A health-related government agency has a staff of 900 employees working on quality control for patient-related charges. The backlog was last reported to be about 65,000 cases and each case takes roughly one hour for each staff member to complete. The math is easy. Each of the 900 employees handles 7 cases per day and the average worker works 200 days per year. New records come in every day so this backlog may be viewed as “just a fact of life.” The government agency is not going to hire its way out of this backlog.
If we assume all 900 employees work in Dallas, Texas, and are GS-9, Step 5 pay grade, that is a salary total of approximately $53M. Tack on a full burden employee rate, computers, a place to work and you can see how much the costs add up. Money is not going to buy down the backlog in this example. What will resolve this backlog and free this health-related government agency to reap big benefits is a UiPath attended Robot.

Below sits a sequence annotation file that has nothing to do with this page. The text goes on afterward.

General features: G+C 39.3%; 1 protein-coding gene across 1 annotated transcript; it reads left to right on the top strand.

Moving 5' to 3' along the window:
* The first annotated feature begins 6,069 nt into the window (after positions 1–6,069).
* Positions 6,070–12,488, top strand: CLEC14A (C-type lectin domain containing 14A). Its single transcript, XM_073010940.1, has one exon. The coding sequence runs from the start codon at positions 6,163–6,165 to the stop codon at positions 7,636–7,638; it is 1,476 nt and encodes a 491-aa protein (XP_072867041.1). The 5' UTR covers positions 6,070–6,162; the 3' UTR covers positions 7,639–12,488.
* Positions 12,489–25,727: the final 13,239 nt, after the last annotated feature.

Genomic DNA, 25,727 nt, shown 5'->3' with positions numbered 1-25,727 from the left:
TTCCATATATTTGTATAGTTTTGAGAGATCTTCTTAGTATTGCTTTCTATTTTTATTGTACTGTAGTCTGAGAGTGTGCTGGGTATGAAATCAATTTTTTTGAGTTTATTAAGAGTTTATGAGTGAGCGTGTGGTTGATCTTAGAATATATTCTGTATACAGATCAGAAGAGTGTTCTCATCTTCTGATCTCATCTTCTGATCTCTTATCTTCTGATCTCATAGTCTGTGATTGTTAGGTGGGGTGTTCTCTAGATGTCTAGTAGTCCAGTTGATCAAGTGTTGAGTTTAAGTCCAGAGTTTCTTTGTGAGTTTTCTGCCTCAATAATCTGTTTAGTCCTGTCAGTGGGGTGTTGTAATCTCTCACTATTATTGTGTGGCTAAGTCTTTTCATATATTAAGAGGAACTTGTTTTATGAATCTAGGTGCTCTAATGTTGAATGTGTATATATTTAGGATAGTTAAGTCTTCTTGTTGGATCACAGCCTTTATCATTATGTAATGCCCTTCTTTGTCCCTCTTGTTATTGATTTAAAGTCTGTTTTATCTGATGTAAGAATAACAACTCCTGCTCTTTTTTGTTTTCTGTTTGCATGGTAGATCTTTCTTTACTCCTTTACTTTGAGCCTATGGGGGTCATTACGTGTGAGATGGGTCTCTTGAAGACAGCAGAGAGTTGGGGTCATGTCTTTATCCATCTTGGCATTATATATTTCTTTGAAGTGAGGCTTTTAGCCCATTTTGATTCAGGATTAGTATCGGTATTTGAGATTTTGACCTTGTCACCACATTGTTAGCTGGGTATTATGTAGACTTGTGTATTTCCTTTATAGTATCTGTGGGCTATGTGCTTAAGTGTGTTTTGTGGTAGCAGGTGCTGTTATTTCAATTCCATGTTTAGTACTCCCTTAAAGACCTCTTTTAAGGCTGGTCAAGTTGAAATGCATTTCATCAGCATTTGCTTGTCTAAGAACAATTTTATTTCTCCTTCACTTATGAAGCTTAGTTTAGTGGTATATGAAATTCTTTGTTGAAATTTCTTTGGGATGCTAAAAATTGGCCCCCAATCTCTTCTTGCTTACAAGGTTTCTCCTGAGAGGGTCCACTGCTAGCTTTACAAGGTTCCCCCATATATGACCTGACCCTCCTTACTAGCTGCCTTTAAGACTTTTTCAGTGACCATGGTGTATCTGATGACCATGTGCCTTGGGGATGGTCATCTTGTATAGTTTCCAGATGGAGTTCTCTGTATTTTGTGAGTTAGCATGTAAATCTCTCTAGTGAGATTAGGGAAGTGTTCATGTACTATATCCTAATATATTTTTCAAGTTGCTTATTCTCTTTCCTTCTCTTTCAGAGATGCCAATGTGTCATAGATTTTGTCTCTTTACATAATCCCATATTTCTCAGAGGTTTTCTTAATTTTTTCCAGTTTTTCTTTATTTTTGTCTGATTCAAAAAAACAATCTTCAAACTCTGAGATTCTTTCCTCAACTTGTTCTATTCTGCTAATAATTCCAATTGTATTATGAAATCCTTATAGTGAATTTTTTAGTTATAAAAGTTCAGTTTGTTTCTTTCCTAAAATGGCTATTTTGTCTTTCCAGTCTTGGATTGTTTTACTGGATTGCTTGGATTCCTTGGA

Consider the impact of automating just half of this one-hour per case task. Assume that an exceptionally long period was needed to train the Robot to do this work (say two months) and that instead of each of the 900 employees developing their own solution only one Robot needed to be trained. The other 899 Robots would just call on that script from the UiPath Orchestrator. Attended Robots are designed to integrate with the human workforce and they are deployed on the existing 900 workstations. The deployed attended Robots are not competing for processing time because each Robot is sharing the computer with the human employee.